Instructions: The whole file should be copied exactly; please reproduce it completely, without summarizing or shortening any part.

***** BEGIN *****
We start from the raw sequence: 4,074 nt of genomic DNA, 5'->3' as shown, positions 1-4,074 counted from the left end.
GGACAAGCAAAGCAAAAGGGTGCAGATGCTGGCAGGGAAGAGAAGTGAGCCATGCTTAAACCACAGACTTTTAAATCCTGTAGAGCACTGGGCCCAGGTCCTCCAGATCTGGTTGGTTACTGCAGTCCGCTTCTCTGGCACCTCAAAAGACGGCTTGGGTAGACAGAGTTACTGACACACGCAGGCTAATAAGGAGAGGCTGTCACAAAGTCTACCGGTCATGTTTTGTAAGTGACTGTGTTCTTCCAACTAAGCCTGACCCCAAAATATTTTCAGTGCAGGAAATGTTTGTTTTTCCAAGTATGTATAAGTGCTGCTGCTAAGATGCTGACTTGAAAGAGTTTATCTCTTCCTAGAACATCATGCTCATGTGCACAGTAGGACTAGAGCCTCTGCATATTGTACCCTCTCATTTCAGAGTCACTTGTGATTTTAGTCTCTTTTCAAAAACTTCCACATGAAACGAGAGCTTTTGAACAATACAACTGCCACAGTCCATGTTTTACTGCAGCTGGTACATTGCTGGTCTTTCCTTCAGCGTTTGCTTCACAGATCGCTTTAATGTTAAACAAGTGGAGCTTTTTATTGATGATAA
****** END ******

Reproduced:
We start from the raw sequence: 4,074 nt of genomic DNA, 5'->3' as shown, positions 1-4,074 counted from the left end.
GGACAAGCAAAGCAAAAGGGTGCAGATGCTGGCAGGGAAGAGAAGTGAGCCATGCTTAAACCACAGACTTTTAAATCCTGTAGAGCACTGGGCCCAGGTCCTCCAGATCTGGTTGGTTACTGCAGTCCGCTTCTCTGGCACCTCAAAAGACGGCTTGGGTAGACAGAGTTACTGACACACGCAGGCTAATAAGGAGAGGCTGTCACAAAGTCTACCGGTCATGTTTTGTAAGTGACTGTGTTCTTCCAACTAAGCCTGACCCCAAAATATTTTCAGTGCAGGAAATGTTTGTTTTTCCAAGTATGTATAAGTGCTGCTGCTAAGATGCTGACTTGAAAGAGTTTATCTCTTCCTAGAACATCATGCTCATGTGCACAGTAGGACTAGAGCCTCTGCATATTGTACCCTCTCATTTCAGAGTCACTTGTGATTTTAGTCTCTTTTCAAAAACTTCCACATGAAACGAGAGCTTTTGAACAATACAACTGCCACAGTCCATGTTTTACTGCAGCTGGTACATTGCTGGTCTTTCCTTCAGCGTTTGCTTCACAGATCGCTTTAATGTTAAACAAGTGGAGCTTTTTATTGATGATAA